All this amounts to relinquishment and extinguishment of right, title and interest in plot of land in favor of other flat owners. The assessees further submits that such relinquishment and extinguishment of right, title and interest in plot of land was capital asset, u/s2(47) of the income tax Act, and the receipt of consideration of Rs. 1,09,17,500/- was a capital receipt and exigible to capital gain tax (long term in our case) and such consideration as not income from other sources, as it is for plot and development share ofdevelopers.

Further the assessees feels and fees strongly that consideration received from developer under the development agreement related to land and FSI of plot of land being capital asset (and not any business activity or any other income earning activity) and as such was a capital receipt (not revenue receipt) exigible to capital gain tax.”

We find clause (p) at page 4 of the agreement reads as under:

Cl.(p) “Since the owners are retaining 50% of the area the developers are entitled to develop the remaining 50% area and retain the same.”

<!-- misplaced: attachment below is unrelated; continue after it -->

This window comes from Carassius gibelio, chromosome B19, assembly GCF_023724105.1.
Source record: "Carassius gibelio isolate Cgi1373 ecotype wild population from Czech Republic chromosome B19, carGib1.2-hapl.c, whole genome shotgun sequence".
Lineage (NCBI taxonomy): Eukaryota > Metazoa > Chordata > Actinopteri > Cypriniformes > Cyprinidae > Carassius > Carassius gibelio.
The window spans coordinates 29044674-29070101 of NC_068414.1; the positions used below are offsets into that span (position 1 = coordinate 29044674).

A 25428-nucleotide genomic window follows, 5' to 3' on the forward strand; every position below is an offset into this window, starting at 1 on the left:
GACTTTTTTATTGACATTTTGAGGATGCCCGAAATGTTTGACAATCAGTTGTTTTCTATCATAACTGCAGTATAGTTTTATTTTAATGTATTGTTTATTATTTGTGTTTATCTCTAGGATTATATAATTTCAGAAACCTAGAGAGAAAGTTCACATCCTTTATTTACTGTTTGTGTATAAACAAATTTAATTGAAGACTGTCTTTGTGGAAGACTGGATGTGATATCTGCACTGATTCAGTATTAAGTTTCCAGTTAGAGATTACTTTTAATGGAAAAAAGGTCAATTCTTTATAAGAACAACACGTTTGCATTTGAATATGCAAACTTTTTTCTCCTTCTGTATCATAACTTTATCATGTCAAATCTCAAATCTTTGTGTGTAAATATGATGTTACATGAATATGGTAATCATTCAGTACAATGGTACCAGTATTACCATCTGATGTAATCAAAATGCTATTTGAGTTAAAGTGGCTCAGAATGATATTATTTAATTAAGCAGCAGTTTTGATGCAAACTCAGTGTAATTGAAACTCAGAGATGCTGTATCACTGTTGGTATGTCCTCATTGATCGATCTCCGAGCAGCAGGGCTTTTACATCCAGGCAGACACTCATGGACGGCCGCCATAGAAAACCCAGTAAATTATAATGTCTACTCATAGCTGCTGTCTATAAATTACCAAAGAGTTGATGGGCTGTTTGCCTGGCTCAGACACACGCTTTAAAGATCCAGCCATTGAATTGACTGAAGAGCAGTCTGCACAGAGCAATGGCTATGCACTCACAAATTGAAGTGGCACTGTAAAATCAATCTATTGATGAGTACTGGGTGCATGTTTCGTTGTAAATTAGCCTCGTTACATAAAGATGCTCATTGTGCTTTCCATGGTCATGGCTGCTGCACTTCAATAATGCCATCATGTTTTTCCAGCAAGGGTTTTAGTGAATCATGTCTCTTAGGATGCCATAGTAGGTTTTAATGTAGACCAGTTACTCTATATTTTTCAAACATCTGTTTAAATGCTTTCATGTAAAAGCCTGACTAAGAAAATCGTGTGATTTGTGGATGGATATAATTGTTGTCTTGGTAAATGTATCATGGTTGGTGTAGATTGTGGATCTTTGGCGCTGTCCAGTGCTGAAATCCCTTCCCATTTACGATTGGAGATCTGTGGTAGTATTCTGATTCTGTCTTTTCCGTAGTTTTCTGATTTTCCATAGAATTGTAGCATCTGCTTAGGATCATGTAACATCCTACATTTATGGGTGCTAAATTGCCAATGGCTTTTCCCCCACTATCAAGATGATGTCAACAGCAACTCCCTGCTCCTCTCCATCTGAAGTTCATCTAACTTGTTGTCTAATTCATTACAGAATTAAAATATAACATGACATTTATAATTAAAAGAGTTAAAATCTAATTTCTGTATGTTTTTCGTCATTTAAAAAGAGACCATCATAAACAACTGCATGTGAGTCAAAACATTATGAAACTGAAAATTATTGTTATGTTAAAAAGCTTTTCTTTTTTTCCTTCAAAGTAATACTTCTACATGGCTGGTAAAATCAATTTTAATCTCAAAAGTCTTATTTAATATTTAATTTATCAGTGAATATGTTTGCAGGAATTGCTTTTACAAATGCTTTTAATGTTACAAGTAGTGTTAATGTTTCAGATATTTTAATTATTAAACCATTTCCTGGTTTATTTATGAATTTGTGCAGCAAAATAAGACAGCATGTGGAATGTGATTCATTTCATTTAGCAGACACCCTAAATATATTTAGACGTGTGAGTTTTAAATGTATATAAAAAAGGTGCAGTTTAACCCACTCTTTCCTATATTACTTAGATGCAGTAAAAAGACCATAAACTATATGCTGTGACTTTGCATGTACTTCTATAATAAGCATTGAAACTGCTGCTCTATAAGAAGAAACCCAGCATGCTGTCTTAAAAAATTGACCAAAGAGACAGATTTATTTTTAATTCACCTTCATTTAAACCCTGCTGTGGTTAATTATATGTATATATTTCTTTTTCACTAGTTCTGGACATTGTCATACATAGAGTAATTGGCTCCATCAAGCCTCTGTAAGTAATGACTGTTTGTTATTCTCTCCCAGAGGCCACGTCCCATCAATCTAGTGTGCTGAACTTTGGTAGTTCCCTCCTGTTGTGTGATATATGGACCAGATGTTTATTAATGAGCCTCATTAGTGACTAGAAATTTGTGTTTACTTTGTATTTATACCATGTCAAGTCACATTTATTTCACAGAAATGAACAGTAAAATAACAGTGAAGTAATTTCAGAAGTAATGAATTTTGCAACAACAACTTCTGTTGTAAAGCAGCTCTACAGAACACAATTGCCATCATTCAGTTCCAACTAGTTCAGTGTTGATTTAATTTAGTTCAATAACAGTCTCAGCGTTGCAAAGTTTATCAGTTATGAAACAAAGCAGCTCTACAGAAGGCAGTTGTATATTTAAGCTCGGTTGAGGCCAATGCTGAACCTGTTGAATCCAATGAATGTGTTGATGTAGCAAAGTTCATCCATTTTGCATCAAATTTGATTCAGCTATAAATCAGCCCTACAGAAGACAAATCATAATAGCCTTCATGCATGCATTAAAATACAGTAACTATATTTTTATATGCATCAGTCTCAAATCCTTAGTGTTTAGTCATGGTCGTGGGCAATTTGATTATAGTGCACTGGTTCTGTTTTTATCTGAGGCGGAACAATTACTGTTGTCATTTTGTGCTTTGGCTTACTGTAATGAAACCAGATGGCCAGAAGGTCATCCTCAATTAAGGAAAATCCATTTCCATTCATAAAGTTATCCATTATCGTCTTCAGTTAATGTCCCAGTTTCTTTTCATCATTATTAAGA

Cl.4.3 at page 6 and clause 17 at page 8and 9 of the agreement read as under:

Cl.4.3  The owners have retained FSI of 11,835 sq.ft FSI originating from the said land and the owners have agreed to pay to the developers the costs of construction thereof fixed at Rs. 1000/- per sq.foot. The amount payable by the owners to the developers workout to Rs. 1,18,35,000/- (Rupees one core eighteen lacs thirty five thousand only and therefore each owner is liable to pay Rs. 59,17,500/- i.e (Rupees fifty nine lacs seventeen thousand five hundred only) Against the receipt the balance amount mentioned in clause 4.1(b) the owners will pay the developers the said costs of construction in advance.”

Cl.17: On the license being granted the Developers shall be entitled to demolish the said existing building. The debris Katmal building material of the existing structures will belong to developers as the consideration thereof is included in the aforesaid consideration.”

12.1 A perusal of the various clauses of the agreement and more particularly the above clauses including the submission of the assessee before the Assessing Officer, clearly indicate that there is transfer of land and building. Therefore, the provisions of sec 50 are clearly applicable to the facts of the present case. The various decisions relied on by the ld counsel for the assessee are distinguishable and not applicable to the facts of the present case.